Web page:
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The big hiring mistake I don’t make any more.

01 May 11:00 by Vicki-Anne Craigen

Vicki-Anne Craigen Creative Recruiters Hiring Mistake Interviews

A few weeks ago I told you why I think formal interviews are badly overrated as vehicles for getting what you really need out of job candidates. A standard, formal interview isn’t really the place for personal stories and deep, non-professional insights but in most cases, these two things will tell me more about a person than cookie-cutter answers to paint-by-numbers questions ever can.

 

Having said that, I’d be lying if I said I’d never made a hiring mistake after placing too strong an emphasis on what a candidate said and did during a less formal meeting. And that’s really what I want to talk about in this post today.

You can read it as a standalone post or as a companion piece not only to my post on formal interviews, but to our recent interview with Cymbeline Johnson on the power of stories. It’s also a cautionary tale on the danger of falling for a person’s potential and outward charm.

In the early part of my career I made the same hiring mistake more than once. It revolved around a certain type of candidate, and generally followed a very similar pattern. 

It usually went like this:

  • I’d meet the candidate formally. They looked the part, they acted the part and I had a good feeling from early on.
  • I’d then meet with the candidate in an informal setting and we’d get chatting about more than just work. We’d develop an instant rapport – not just an easy conversation, but a sense that we were on exactly the same wavelength.

I have no problem at all with enjoying the company of junior (or senior) colleagues. (The commonly-held belief that you should respect but never be friends with your manager has never made sense to me.) Having said that, although feeling immediately comfortable with a candidate on a personal level was not my first error, it was where the problems began.

Sometimes these people were telling me things I wanted to hear – they were manipulators, to be frank. More often than not, though, they were genuinely wonderful people who just turned out to be totally wrong for the organisation I was involved with. Or bad workers, full stop.

They almost always had a compelling story – several usually – and one of those usually involved what sounded like a perfectly rational reason for why they left their previous job so abruptly, or so soon after beginning. And the one before that…

I wasn’t totally naïve or oblivious. My feeling of euphoria was inevitably accompanied by a niggling sense that something wasn’t quite right. But when I focused on it and began to ask myself what those not-quite-so-nice butterflies in the stomach were all about I forced myself to dismiss all the questions that arose.

So often with these people (“these people” sounds so cold and dismissive, but they really became a distinctive group in my mind), I overemphasised potential, certain elements of their personality and the mere fact we got on incredibly well. I then spent too little time on the questions I needed to ask – hard questions with potentially embarrassing answers.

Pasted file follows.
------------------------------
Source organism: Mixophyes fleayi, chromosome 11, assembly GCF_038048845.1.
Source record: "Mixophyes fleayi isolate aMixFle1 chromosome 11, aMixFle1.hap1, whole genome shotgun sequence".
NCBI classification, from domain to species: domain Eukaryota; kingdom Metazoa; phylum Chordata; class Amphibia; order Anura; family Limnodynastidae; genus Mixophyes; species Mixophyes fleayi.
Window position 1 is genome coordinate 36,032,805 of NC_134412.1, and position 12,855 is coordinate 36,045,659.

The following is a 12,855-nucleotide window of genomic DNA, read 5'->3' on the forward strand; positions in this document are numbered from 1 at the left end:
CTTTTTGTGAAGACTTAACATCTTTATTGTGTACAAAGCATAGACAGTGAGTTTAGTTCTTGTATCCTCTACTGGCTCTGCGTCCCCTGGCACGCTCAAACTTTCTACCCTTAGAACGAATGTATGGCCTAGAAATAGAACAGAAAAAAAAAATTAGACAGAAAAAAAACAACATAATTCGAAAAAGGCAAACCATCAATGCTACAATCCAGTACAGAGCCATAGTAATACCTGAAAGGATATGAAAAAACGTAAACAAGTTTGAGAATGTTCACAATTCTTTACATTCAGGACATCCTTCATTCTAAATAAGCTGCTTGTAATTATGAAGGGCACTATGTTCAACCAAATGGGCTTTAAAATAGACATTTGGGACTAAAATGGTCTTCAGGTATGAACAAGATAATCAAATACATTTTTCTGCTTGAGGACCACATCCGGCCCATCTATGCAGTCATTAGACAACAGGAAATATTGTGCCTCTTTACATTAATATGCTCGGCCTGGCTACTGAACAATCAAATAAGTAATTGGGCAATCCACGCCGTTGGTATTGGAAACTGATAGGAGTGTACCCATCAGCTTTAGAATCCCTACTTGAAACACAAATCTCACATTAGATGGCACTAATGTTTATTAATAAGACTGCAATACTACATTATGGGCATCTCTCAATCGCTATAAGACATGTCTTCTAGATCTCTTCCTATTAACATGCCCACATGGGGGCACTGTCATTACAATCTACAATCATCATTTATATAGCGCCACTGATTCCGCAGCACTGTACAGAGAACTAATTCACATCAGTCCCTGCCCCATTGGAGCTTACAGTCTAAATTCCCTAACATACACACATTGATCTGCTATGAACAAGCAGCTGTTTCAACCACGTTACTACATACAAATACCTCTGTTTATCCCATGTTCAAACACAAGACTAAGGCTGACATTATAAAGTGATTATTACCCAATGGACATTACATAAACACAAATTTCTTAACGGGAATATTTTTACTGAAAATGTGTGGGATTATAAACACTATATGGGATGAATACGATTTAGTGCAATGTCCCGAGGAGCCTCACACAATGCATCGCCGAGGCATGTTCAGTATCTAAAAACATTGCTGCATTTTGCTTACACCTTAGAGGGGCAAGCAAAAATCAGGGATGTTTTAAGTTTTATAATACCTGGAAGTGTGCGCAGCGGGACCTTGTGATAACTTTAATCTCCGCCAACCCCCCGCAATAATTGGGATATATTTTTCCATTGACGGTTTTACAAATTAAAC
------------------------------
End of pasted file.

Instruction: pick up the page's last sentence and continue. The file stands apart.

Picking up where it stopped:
Sometimes I admitted to myself that I was hiring this candidate because of our rapport even though their work history to date was patchy. I assured myself that the organisation was culturally strong enough to change that person and bring out his or her best.

It never happened. 

I’m not relating this period from my past simply for catharsis. I see the same thing happening to hiring managers and HR staff all the time today – and here’s the thing: they’re not incompetent or thoughtless (the bad ones don’t get the feeling of unease at all). Getting excited about a person and their potential and then failing to see flaws is an incredibly easy thing to do, especially for someone who naturally sees the best in others. The important question is, how did I overcome this imperfection in my decision making.

I discovered that the elation that came from a genuinely strong connection would never go away - I haven’t become cynical or unsympathetic because of these experiences. So I realised I had to use that nagging sensation as a trigger. Whenever I felt it, it was my signal to dig deeper, to acknowledge that my internal dialogue was yelling “This person is great!” but to push past and tell myself “But think seriously about X, Y and Z.”

How? One way is to never think of the candidates’ referees as rubber stamps for their selection. Consider them, instead, to be crucial elements (admittedly late) in the recruitment process. Many will talk very positively about the person in question, but if you ask penetrating questions and judiciously read between the lines you’ll begin to get more than the standard referee spiel. Also, don’t ask referees questions for the sake of it. If you’re worried about work ethic or dedication or presentation, home in one it; don’t waste time on whether he or she is an amiable character – you’ve got that one covered.   

My overall advice is that you should never ignore that twinge of anxiety. It should be the starting point for an exacting examination of the candidate’s credentials and work history. What you’ll very likely find is that your instincts were right: the person isn’t suitable for your role, but is absolutely worth staying in touch with on a personal level.

 

Vicki-Anne Craigen | Creative Recruiters | Director
0413 453 563 | va@creativerecruiters.com.au